- Sweltering heat can be a party-killer. Consider whether there's enough shade in the garden for all your guests (trees, sun umbrellas, covered veranda, etc.) or plan for extra sun umbrella(s) and awnings (possibly borrow or hire).
- Also think about bad weather options, such as waterproof awnings, a gazebo or covered patio and estimate whether there will be room for all the guests if the worst comes to the worst.
- If you want to have music at your party, it may now be the time to look for a suitable musician or check your music system and CDs.
- Not least, think about whether you have enough sanitary facilities. Otherwise, just hire portable toilets (ToiToi or Dixi).
Important details that show your professional touch
Parties are about making everybody feel good, having the neighbours still talking to you (smile) and the hosts not being overwhelmed by the preparations and clear-up. Tips:
- If children are in the group, you should consider whether the garden pond, swimming pool or garden torches could be a danger. It could also make sense to think about a separate children's table or outdoor games such as petanque so that the kids don't get bored.
- Dogs would be pleased to have a bowl of water and some shade, where they could possibly be tied up. If you're expecting several dogs, you may want to contact the owners to make sure that the dogs will get along with each other.
- You can't see to everything on your own during the party. Ask family members or friends to help you at least with the preparations immediately before the party and with clearing up.
- Because the garden party will mean a lot of cars, noise and smoke from the barbecue, and conversation deep into the night, you should inform the neighbours. You could invite them to come along, or accompany the information with a nice flower from the garden (or from professional hands) so that the tolerance level will be even higher.
Flowers for tolerant neighbours? You'll find our suggestions HERE.
Basics of garden party decorations
The garden itself provides a wonderful ambience with its flowers and plants. That said, you should never fail to add sweet, amusing and romantic decorations. Some tips:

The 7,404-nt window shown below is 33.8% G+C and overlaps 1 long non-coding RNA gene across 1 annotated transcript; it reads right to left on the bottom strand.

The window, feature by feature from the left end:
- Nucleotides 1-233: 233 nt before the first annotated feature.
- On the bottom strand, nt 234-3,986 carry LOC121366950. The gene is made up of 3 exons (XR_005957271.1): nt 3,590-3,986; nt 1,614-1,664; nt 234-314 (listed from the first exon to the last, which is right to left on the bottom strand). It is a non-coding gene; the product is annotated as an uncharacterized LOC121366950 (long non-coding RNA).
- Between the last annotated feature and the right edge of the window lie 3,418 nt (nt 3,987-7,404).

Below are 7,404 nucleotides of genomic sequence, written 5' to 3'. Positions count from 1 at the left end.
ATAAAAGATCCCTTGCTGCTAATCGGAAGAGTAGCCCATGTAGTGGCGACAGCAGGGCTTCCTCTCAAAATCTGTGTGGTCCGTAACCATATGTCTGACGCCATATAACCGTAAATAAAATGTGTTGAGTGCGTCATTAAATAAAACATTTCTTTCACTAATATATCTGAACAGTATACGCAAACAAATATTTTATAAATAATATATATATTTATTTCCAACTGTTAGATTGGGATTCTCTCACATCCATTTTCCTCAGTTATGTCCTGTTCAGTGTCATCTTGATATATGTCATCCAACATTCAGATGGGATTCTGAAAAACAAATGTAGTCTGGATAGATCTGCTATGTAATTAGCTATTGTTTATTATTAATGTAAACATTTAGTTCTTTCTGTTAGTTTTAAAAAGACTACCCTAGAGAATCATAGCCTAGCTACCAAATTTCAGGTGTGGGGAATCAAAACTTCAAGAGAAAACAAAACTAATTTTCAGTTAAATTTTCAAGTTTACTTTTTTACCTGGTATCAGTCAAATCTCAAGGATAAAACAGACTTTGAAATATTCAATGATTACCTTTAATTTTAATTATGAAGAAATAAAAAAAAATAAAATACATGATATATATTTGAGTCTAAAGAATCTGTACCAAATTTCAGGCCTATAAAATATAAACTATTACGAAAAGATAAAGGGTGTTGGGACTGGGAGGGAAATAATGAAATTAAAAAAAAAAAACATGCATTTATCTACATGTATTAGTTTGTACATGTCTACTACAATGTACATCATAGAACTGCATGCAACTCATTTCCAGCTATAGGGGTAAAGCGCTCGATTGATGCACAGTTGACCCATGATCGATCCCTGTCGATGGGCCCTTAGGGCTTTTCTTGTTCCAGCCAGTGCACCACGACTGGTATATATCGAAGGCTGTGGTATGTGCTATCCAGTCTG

If your party has a theme, you really should pick up on it with your decorations.
- Think about what you would like to decorate. Suitable objects are: the entrance, fruit trees, the garden pond/swimming pool, spring/well, rose arches, garden fences, stairways, banisters, windowsills and tables.
- Make sure that the garden decorations are waterproof and sturdy enough to survive the party. Garden parties are always a little more boisterous than other occasions.
- Important: because it can be breezy outdoors, decorative items should be secured so that they can't blow away.
- A welcome and very decorative gesture are warming blankets or a fire (e.g. outdoor chiminea, fire basket)
- If the party is to be held in the evening, atmospheric lighting is indispensable. Garden torches create a holiday mood. But atmospheric LED lamps for flower beds or Chinese lanterns and garlands of lights in the apple tree are wonderful opportunities to dress up the garden. Not least, storm lanterns and lanterns on windowsills and stairs are of course fantastic and an absolute must.
Placing garden decorations correctly
- In general: choose decorations that are fairly tall, e.g. column planters, LED and solar lights, screens, sculptures, sun-dials or fire baskets. Objects at floor or ground level are barely visible.
- Trees: Chinese lanterns, garlands of lights and lanterns can be attached to thick boughs. Depending on the theme, bird-houses, garlands made from driftwood, coloured ribbons or wind-chimes can also be effective among the branches.
- Ponds, swimming pool, well/spring: these can become enhanced features with solar globe lights. Floating candles and blossoms, such as artificial lotus blossoms, have an atmospheric effect. If you don't have a pond or a well, you can use a trick. Take a half-barrel or tin bath, fill it with water and float water plants or 1-2 artificial lotus blossoms and candles in it. That's very effective.
- Garden furniture: sometimes – depending on the theme – colourful cushions and throws make the otherwise "serious" outdoor furniture appear in a completely new light.
- Tables, windowsills, garden walls: these are perfect places for rows of storm lanterns, large and small flower-filled vases and pot plants.
Important: no fragmentation, create eye-catchers
There are two "commandments" when decorating for a garden party:
1. Always keep the party theme in mind.
2. Don't create a fragmented effect.
- So whether it's country & western, desert magic or Bollywood: make the garden party theme more tangible for your guests through your decorations.
- Create eye-catchers. One wonderfully decorated tree is ten times more effective than five. You can compare it to pictures: if one is to come into its own, it has to have space to create an effect.
- Have the courage to quite deliberately leave empty space. Too much decoration looks busy and confused.
- Groups and rows are more effective than a lot of individual decorative elements, repetitions are definitely allowed. You can interpret a decorative idea in a slightly different way, then it doesn't come over as boring (see our decorative tips with the sunflowers).
- And constantly create the unexpected, e.g. little frogs or candles in the toilet, or cheerful and colourful signposts on the way there.
- In other words, be striking and aware of effects. That'll work!